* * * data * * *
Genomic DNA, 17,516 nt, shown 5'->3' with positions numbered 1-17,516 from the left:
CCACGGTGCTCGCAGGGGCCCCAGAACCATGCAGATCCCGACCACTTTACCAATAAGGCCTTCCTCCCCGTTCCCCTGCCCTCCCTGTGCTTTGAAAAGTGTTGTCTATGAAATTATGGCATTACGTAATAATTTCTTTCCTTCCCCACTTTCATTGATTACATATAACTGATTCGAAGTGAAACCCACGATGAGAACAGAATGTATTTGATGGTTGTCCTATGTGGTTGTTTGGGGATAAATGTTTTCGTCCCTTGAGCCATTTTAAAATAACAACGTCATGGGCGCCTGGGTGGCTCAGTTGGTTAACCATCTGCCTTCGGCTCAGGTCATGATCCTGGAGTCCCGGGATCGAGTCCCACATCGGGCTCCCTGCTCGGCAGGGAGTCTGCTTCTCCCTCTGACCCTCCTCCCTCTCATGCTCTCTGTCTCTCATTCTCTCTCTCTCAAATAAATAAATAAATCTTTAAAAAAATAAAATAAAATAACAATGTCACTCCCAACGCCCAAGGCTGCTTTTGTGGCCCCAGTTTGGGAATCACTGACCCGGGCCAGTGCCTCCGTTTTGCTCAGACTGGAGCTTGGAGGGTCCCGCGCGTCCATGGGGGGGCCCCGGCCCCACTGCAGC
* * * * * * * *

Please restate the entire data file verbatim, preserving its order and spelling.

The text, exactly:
Genomic DNA, 17,516 nt, shown 5'->3' with positions numbered 1-17,516 from the left:
CCACGGTGCTCGCAGGGGCCCCAGAACCATGCAGATCCCGACCACTTTACCAATAAGGCCTTCCTCCCCGTTCCCCTGCCCTCCCTGTGCTTTGAAAAGTGTTGTCTATGAAATTATGGCATTACGTAATAATTTCTTTCCTTCCCCACTTTCATTGATTACATATAACTGATTCGAAGTGAAACCCACGATGAGAACAGAATGTATTTGATGGTTGTCCTATGTGGTTGTTTGGGGATAAATGTTTTCGTCCCTTGAGCCATTTTAAAATAACAACGTCATGGGCGCCTGGGTGGCTCAGTTGGTTAACCATCTGCCTTCGGCTCAGGTCATGATCCTGGAGTCCCGGGATCGAGTCCCACATCGGGCTCCCTGCTCGGCAGGGAGTCTGCTTCTCCCTCTGACCCTCCTCCCTCTCATGCTCTCTGTCTCTCATTCTCTCTCTCTCAAATAAATAAATAAATCTTTAAAAAAATAAAATAAAATAACAATGTCACTCCCAACGCCCAAGGCTGCTTTTGTGGCCCCAGTTTGGGAATCACTGACCCGGGCCAGTGCCTCCGTTTTGCTCAGACTGGAGCTTGGAGGGTCCCGCGCGTCCATGGGGGGGCCCCGGCCCCACTGCAGC